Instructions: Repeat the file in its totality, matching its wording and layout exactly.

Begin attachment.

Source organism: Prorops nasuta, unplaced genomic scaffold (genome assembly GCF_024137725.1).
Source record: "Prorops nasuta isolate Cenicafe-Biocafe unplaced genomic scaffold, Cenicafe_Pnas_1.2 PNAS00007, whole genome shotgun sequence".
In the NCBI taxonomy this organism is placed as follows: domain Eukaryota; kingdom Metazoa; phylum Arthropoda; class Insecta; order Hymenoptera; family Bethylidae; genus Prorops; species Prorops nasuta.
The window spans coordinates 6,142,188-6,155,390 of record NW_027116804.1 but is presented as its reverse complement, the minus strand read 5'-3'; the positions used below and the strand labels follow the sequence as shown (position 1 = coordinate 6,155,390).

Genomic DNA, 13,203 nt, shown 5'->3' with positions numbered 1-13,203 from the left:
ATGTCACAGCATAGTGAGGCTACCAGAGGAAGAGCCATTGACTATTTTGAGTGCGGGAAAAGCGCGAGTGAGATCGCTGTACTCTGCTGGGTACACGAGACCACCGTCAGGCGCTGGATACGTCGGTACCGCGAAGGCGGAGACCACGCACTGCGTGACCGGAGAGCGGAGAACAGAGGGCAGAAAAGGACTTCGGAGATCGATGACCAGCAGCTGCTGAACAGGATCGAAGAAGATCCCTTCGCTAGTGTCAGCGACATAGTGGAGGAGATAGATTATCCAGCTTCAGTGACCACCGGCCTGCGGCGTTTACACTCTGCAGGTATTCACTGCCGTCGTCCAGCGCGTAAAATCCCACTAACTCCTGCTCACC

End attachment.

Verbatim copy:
Source organism: Prorops nasuta, unplaced genomic scaffold (genome assembly GCF_024137725.1).
Source record: "Prorops nasuta isolate Cenicafe-Biocafe unplaced genomic scaffold, Cenicafe_Pnas_1.2 PNAS00007, whole genome shotgun sequence".
In the NCBI taxonomy this organism is placed as follows: domain Eukaryota; kingdom Metazoa; phylum Arthropoda; class Insecta; order Hymenoptera; family Bethylidae; genus Prorops; species Prorops nasuta.
The window spans coordinates 6,142,188-6,155,390 of record NW_027116804.1 but is presented as its reverse complement, the minus strand read 5'-3'; the positions used below and the strand labels follow the sequence as shown (position 1 = coordinate 6,155,390).

Genomic DNA, 13,203 nt, shown 5'->3' with positions numbered 1-13,203 from the left:
ATGTCACAGCATAGTGAGGCTACCAGAGGAAGAGCCATTGACTATTTTGAGTGCGGGAAAAGCGCGAGTGAGATCGCTGTACTCTGCTGGGTACACGAGACCACCGTCAGGCGCTGGATACGTCGGTACCGCGAAGGCGGAGACCACGCACTGCGTGACCGGAGAGCGGAGAACAGAGGGCAGAAAAGGACTTCGGAGATCGATGACCAGCAGCTGCTGAACAGGATCGAAGAAGATCCCTTCGCTAGTGTCAGCGACATAGTGGAGGAGATAGATTATCCAGCTTCAGTGACCACCGGCCTGCGGCGTTTACACTCTGCAGGTATTCACTGCCGTCGTCCAGCGCGTAAAATCCCACTAACTCCTGCTCACC